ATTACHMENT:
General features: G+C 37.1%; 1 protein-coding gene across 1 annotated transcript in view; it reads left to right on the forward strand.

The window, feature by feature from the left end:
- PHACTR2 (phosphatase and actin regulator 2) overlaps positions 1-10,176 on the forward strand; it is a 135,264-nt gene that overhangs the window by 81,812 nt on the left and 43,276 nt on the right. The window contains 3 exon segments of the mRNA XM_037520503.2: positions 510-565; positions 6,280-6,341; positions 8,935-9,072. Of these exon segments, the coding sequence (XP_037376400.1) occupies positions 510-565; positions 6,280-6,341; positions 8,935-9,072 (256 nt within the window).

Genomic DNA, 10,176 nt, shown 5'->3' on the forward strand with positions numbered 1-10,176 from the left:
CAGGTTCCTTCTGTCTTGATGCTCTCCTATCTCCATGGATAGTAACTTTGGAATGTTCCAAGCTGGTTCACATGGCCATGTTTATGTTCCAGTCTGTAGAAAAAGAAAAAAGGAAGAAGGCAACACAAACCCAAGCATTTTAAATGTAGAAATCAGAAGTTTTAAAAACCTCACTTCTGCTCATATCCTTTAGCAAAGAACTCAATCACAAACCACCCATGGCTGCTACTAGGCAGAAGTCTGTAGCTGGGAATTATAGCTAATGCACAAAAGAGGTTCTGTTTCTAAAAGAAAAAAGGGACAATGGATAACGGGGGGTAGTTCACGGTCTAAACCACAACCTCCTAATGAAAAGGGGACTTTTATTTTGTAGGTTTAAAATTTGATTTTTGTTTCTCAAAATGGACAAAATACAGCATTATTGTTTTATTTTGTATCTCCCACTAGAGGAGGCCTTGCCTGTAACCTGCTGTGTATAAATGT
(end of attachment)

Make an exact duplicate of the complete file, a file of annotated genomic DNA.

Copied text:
General features: G+C 37.1%; 1 protein-coding gene across 1 annotated transcript in view; it reads left to right on the forward strand.

The window, feature by feature from the left end:
- PHACTR2 (phosphatase and actin regulator 2) overlaps positions 1-10,176 on the forward strand; it is a 135,264-nt gene that overhangs the window by 81,812 nt on the left and 43,276 nt on the right. The window contains 3 exon segments of the mRNA XM_037520503.2: positions 510-565; positions 6,280-6,341; positions 8,935-9,072. Of these exon segments, the coding sequence (XP_037376400.1) occupies positions 510-565; positions 6,280-6,341; positions 8,935-9,072 (256 nt within the window).

Genomic DNA, 10,176 nt, shown 5'->3' on the forward strand with positions numbered 1-10,176 from the left:
CAGGTTCCTTCTGTCTTGATGCTCTCCTATCTCCATGGATAGTAACTTTGGAATGTTCCAAGCTGGTTCACATGGCCATGTTTATGTTCCAGTCTGTAGAAAAAGAAAAAAGGAAGAAGGCAACACAAACCCAAGCATTTTAAATGTAGAAATCAGAAGTTTTAAAAACCTCACTTCTGCTCATATCCTTTAGCAAAGAACTCAATCACAAACCACCCATGGCTGCTACTAGGCAGAAGTCTGTAGCTGGGAATTATAGCTAATGCACAAAAGAGGTTCTGTTTCTAAAAGAAAAAAGGGACAATGGATAACGGGGGGTAGTTCACGGTCTAAACCACAACCTCCTAATGAAAAGGGGACTTTTATTTTGTAGGTTTAAAATTTGATTTTTGTTTCTCAAAATGGACAAAATACAGCATTATTGTTTTATTTTGTATCTCCCACTAGAGGAGGCCTTGCCTGTAACCTGCTGTGTATAAATGT